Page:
You Can’t Fix What You Don’t See

By: Davida Brown  

Your perception is your reality.  And yes, that means that your reality may not be the true reality.  It took me 30+ years to fully embrace this concept.  As a wife and mother now, this phrase is constantly on repeat in my mind when dealing with little, not so little, and yes those whopper issues that plague my marriage from time-to-time.  Oh how I wish I could just snap my fingers and my husband would get it.  I mean how could he possibly think x, y, and z, when everything, and I do mean everything, points to a, b, c?  Some things can mean only one thing, right?  If only that were so.  The fact is, often times spouses will not only have a different view, but won’t be able to fathom how their spouse reached his or her conclusion or why he or she feels the way they do.  And even more, because their perceptions are so different, neither can readily identify the problem causing the conflict.  So where does that leave us? 

No matter how well-intentioned we are, we can’t fix what we can’t see.  Making the correct diagnosis of the conflict in your marriage is key to moving forward and past the crisis.  Here are some key tips to correctly diagnosing the problem or factors contributing to the problems in your marriage.

  • Be committed to discovering the truth, not just your truth.   This requires that you do your best to approach an issue fresh, removing all barriers.  It doesn’t matter that what your spouse is saying, or doing is completely absurd in your view.  Trust me, your spouse doesn’t see it that way.  So instead of looking at him or her cross-eyed, commit to really listening and trying to understand their view or feelings.  You may even need to take some time thereafter to process the information, and that’s okay.  Have follow-up questions? Ask them.  Your goal as a couple should be to listen to understand each other’s perspective.
  • Have an open mind to change.  By this I mean have a mindset to embrace a new way of thinking.  Be ready to embrace the possibility that your way of thinking – no matter how long you’ve thought that way – may not be best for your marriage and may be the source of the problem.  Be open to possibly embracing your spouse’s way of handling a situation or adopting a new way of thinking foreign to you both. 

 Let me illustrate this with an example.  A couple is constantly arguing about money, and more specifically, the lack thereof for family activities.  The husband is a saver and religiously puts 20% of each paycheck (his and his wife’s) into a savings account earmarked for retirement.  His view is that those funds must not be touched and has been unwilling to depart from that philosophy.  They have two kids and with all the day-to-day expenses, child care, and household obligations, there is little left for fun family activities.  The wife is generally on board with the “saving” philosophy, but believes that a portion of the 20% should be allocated to a discretionary account for family activities, vacations, etc.  Every year they have massive battles – worsening each year--  over this issue.  The wife feels a family vacation is required EVERY year.  She did it as a child, wants the kids to experience it, and believes it is paramount to cementing their familial bond.  The husband sees no value in spending hundreds or thousands of dollars on a trip.  They can have movie night or game night at home to connect without any unnecessary expenditure of funds.  Their retirement – and he’s shooting for retirement at 65 – is way more important.  He won’t entertain touching the saving account or 20% allocation of funds to that account.  While he sees the issue, i.e. lack of funds, he doesn’t see that his way of thinking (20% of income MUST go to the retirement account, no ifs ands or buts) as a contributing factor.  In his mind, the way he allocates the 20% is a necessity.  To fix the problem could only entail figuring out how to stretch the other 80% of income to give his wife what she wants (not needs), and it’s not his fault that she’s been unable to do it.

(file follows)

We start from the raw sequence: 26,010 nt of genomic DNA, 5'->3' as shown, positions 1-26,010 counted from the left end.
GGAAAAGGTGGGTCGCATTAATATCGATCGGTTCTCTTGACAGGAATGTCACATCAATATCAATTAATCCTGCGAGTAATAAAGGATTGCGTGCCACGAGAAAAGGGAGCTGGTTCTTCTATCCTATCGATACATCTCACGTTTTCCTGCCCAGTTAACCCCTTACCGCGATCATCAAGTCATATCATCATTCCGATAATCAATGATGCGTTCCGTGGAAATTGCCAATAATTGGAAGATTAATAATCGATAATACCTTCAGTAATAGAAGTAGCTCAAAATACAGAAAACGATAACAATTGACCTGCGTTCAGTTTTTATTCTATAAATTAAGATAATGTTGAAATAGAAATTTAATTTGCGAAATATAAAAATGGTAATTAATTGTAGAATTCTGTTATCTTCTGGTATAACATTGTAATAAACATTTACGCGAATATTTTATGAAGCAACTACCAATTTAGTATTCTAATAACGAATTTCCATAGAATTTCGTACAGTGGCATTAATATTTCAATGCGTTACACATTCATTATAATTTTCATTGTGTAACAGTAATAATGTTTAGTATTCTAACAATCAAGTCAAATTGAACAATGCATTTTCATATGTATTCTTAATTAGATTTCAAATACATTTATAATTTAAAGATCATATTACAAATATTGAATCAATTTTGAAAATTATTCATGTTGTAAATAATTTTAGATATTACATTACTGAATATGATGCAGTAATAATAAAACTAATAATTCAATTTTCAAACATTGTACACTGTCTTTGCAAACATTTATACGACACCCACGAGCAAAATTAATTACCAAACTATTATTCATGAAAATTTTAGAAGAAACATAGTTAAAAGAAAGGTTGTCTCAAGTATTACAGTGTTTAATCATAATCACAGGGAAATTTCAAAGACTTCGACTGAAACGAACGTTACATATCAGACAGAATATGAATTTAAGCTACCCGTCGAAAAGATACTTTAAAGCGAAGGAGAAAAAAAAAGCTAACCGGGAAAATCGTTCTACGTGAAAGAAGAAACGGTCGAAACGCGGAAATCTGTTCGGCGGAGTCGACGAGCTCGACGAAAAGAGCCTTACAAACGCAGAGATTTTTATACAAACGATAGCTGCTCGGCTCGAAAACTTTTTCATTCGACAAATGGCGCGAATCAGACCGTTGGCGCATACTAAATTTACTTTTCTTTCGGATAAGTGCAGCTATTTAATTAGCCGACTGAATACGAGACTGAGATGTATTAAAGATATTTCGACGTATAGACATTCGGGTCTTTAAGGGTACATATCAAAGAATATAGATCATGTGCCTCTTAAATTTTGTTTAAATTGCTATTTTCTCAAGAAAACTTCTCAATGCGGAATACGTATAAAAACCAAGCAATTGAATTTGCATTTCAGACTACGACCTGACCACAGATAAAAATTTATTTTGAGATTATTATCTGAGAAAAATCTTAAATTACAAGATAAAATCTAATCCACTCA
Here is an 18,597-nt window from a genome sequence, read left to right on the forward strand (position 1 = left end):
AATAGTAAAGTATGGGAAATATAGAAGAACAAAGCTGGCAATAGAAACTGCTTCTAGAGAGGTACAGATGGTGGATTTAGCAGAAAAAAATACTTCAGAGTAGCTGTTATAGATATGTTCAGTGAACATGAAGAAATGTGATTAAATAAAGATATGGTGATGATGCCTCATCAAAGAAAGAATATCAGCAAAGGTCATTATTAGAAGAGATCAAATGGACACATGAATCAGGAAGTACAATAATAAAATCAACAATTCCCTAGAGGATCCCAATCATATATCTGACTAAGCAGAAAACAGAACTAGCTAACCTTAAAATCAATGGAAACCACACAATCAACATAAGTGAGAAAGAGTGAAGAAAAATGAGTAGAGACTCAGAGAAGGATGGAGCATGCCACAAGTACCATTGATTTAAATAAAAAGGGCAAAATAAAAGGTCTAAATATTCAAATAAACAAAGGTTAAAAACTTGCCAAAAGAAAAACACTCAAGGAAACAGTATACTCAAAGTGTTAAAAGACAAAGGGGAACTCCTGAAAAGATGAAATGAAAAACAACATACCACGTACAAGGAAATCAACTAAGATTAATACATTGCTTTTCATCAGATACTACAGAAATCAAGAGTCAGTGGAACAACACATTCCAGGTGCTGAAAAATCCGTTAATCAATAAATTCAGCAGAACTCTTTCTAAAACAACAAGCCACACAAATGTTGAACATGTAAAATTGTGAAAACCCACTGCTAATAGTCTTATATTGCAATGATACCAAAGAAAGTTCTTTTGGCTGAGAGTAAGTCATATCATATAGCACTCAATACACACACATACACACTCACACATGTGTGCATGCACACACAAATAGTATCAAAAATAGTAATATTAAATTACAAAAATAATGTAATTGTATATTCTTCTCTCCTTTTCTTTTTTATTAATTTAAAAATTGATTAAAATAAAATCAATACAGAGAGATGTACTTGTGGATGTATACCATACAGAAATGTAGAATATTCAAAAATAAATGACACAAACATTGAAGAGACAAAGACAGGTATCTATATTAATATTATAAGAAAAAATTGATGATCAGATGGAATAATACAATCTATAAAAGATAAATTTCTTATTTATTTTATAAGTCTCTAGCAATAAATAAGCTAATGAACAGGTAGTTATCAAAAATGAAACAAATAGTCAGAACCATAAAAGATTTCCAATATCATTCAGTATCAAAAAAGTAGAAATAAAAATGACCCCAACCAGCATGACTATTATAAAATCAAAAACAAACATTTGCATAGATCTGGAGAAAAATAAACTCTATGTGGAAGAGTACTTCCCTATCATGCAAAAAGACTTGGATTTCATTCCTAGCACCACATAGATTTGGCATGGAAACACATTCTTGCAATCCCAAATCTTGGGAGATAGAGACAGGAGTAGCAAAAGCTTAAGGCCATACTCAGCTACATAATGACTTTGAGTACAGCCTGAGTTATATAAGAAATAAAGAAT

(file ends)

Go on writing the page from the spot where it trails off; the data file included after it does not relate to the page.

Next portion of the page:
Focusing on the husband for purposes of this illustration, it’s pretty obvious that his reasoning is flawed.  To resolve this issue, he needs to be open to seeing the flaws so that he can see that his reasoning and failure to deviate therefrom is a key cause of the conflict. Sometimes just putting aside what you and your spouse have historically thought about a situation and exploring other modes can help tremendously in either figuring out the problem and/or its causes.

  • Resist Red Herrings.  Red herrings are common during marital conflict.  Instead of trying to figure out the issue at hand, one or both spouses bring up other things.  Continuing with the example above, the husband during arguments on this issue brings up the fact that he doesn’t like some of the recent purchases his wife has made.  It bugs him that she always has to buy name brand instead of generic. He reasons that maybe if she bought generic-brand items, she’d have more money for vacations.  While this “new” conflict is tangentially related, it’s a red herring and doesn’t directly address the problem at hand, i.e. what’s the best use of that 20% for their family, factoring in the desire to save for retirement and family activities.

We all know that marital conflict is inevitable.  By following these tips, you should be one step closer to diagnosing the issue so together as a team you can resolve it.